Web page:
Take a look at the best of our trending stories from this week June 30, about the latest road bikes, tech, pro racing and more in the cycling industry.
A fugitive cycling fan who caused a mass crash of Tour de France riders with a hand-written sign has been arrested by police five days after the pileup, a source close to the investigation said on Wednesday. The unidentified woman, caught on TV cameras holding her cardboard sign in a yellow rain coat, sparked a debate about safety and spectator conduct after the accident on Saturday that left dozens of riders nursing bruises.
“The woman has been formally identified and she was taken into custody a few minutes ago,” a source told AFP after the state prosecutor for the city of Brest, Camille Miansoni, confirmed that “a suspect is in custody”.
The accident on the first stage of the race occurred between Brest and Landerneau in northwestern Britanny when the woman, facing away from the riders and towards the cameras, held up the sign which read “Allez Opi-Omi”, which translates as “Go, grandpa and granny”.
Positioned on the edge of a group of tightly packed riders, German cyclist Tony Martin hit the sign and fell, bringing down dozens of others who were following behind him. The pileup delayed the stage for five minutes while bikes and bodies were untangled.
As full of ourselves as we are, this magazine can only be at its best when we make the effort to fill the pages with the bikes, products, places and people that reflect what the readers are interested in. To that end, we produce this “Reader Survey” annually, which helps provide your favorite cycling editors with a snapshot of who you are.
And sure, it will take a few minutes for you to fill out the questionnaire, but really, aren’t a few minutes spent with this worth the opportunity to win a free Shimano Ultegra-equipped Canyon Ultimate to dazzle all your friends with on the next group ride?
After two days on his first Tour de France, Mathieu van der Poel has added a stage victory and the famous leader’s yellow jersey to an impressive collection of triumphs on mountain bikes and in one-day classics. Here are three things to know about a rising star.
Van der Poel’s father is Dutch, his mother is French and he was born in Belgium. He inherited cycling genes from both parents. His mother is the daughter of Raymond Poulidor, one of France’s best loved cyclists. Dad Adrie won cyclocross and mountain biking titles as well as Tour de France stages and one-day road classics. Like his father, Mathieu first made a name for himself in cyclocross. He is targeting a mountain-bike gold at the Tokyo Olympics.
Mathieu followed his older brother David into teams run by Philip Roodhooft who runs the Belgian Alpecin-Fenix team.
“When I was 18, I was spotted by Philip Roodhooft,” David, who is 29 years to Mathieu’s 26, recently told AFP.
“They offered me a chance to ride for them as a prospect. Mathieu joined me two years later.”
The younger van der Poel accumulated a string of cyclo-cross and junior road race titles, but became a star in the Netherlands after his first major road victory, the Dutch Amstel Gold Race in 2019.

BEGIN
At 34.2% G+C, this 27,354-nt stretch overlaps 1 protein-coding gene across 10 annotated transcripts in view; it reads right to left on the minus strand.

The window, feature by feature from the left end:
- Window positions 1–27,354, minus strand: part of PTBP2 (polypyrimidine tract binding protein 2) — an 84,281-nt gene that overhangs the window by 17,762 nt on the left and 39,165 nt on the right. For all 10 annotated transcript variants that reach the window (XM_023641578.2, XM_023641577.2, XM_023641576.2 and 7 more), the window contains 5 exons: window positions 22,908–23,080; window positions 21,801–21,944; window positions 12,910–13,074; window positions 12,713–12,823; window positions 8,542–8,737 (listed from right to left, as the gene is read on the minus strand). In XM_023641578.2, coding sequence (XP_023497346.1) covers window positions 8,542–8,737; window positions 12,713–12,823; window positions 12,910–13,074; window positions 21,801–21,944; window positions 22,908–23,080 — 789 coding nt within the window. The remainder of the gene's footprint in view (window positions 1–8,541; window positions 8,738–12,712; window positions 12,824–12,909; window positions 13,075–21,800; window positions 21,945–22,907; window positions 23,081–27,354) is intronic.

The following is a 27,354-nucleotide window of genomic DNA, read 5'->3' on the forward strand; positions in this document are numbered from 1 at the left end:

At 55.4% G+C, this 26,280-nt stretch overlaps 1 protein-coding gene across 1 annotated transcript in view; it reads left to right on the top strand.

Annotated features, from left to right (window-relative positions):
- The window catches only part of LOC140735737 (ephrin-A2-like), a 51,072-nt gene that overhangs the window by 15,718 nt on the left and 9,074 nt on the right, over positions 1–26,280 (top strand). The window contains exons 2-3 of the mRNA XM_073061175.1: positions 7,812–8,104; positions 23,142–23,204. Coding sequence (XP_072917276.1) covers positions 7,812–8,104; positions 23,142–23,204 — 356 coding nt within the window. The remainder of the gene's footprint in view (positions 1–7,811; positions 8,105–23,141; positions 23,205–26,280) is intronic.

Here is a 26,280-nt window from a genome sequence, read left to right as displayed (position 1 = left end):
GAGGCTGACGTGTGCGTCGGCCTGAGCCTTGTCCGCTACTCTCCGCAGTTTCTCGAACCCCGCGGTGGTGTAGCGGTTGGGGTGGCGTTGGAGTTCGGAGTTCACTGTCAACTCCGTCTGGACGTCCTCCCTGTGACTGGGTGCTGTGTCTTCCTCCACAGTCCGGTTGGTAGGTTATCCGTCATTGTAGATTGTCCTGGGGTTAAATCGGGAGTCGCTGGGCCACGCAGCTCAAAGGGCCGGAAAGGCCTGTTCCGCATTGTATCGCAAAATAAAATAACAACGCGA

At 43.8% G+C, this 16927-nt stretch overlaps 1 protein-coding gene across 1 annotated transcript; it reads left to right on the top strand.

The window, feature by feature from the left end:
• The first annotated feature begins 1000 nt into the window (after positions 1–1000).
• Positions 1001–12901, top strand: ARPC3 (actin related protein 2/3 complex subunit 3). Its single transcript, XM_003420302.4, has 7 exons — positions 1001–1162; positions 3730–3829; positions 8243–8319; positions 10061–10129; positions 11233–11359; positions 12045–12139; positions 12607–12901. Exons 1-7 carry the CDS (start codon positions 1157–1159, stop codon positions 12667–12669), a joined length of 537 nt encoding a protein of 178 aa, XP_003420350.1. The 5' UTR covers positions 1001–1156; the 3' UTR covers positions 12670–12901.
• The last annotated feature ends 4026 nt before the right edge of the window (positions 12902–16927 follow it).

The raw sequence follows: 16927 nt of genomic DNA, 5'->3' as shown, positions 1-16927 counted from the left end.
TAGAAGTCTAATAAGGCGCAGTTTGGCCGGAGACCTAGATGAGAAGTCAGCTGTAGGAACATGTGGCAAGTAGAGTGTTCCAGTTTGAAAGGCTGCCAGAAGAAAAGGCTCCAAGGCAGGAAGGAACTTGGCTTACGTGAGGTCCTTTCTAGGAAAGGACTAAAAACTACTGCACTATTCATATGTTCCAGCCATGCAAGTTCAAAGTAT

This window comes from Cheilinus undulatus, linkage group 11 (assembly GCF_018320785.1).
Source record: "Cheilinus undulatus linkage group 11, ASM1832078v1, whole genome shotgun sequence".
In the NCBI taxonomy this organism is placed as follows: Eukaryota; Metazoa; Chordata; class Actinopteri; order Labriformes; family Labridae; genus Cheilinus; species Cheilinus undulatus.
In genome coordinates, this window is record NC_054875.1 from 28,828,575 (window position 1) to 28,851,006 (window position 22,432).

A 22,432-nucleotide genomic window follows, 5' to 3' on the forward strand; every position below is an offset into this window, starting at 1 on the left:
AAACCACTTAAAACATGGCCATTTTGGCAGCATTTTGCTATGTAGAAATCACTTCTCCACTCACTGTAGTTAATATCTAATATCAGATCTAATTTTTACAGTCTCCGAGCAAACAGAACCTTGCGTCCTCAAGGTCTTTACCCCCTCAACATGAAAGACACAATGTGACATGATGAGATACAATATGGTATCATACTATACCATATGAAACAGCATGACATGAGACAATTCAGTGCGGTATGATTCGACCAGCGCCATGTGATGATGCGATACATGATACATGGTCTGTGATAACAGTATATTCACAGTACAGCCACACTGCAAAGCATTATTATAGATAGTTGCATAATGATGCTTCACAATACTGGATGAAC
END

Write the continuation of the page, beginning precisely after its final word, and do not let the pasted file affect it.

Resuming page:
Following the massive stage 1 crash at the Tour de France, a determined Jumbo-Visma mechanic sprinted all the way up from car # 23 with a spare bike for team leader Primoz Roglic…only to find that he had had already departed the scene on a teammate’s bikes – which he would go on to finish the race on.
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Team Ineos leader Geraint Thomas dislocated his right shoulder in a hard crash on the third stage of the Tour de France on Monday, kicking his legs out in pain as doctors put it back in before gingerly retaking his saddle to resume racing. Welshman Thomas was at first left to his own fate by teammates clearly fearful he would have to pull out. He was trailing the main pack by three minutes when he set off again before fellow Welshman Luke Rowe dropped back in an attempt to help Thomas reel in the peloton.
As we head into the 2021 edition of the Tour de France we also get a new Pinarello Dogma for the iconic race. The new offering is the F and has no numeric labeling. Many will rejoice that Pinarello still remains one of the few brands that has held onto the rim brake and released both a disc and rim brake version.
A few highlights over the F12 is the frame is 11% lighter. Close attention has been paid to the seat post, headset, fork, and the Talon cockpit, resulting in a saving of 265 grams compared to the DOGMA F12, while also being 12% stiffer around the bottom bracket. Improved aerodynamics providing significant watt savings. Further evidence of that devotion to performance can be seen in the updated ONDA fork, which was designed from scratch twice so that both rim brake and disc brake models could be as fast as possible.
The 6th Edition of Eroica California will be back in Cambria on the 18th and 19th of September 2021. Under the warm Central Coast sunshine, the team has been building new and nurturing old relationships with our surrounding communities to ensure Eroica California 2021 will be the best edition yet.
We are now open registration at $150, so register now for the best-value Coastal California Eroica Experience. The crashing waves and ocean breeze off the Cambria coast are cooling things off as we ride into the fall season. We wish you all happy and safe riding!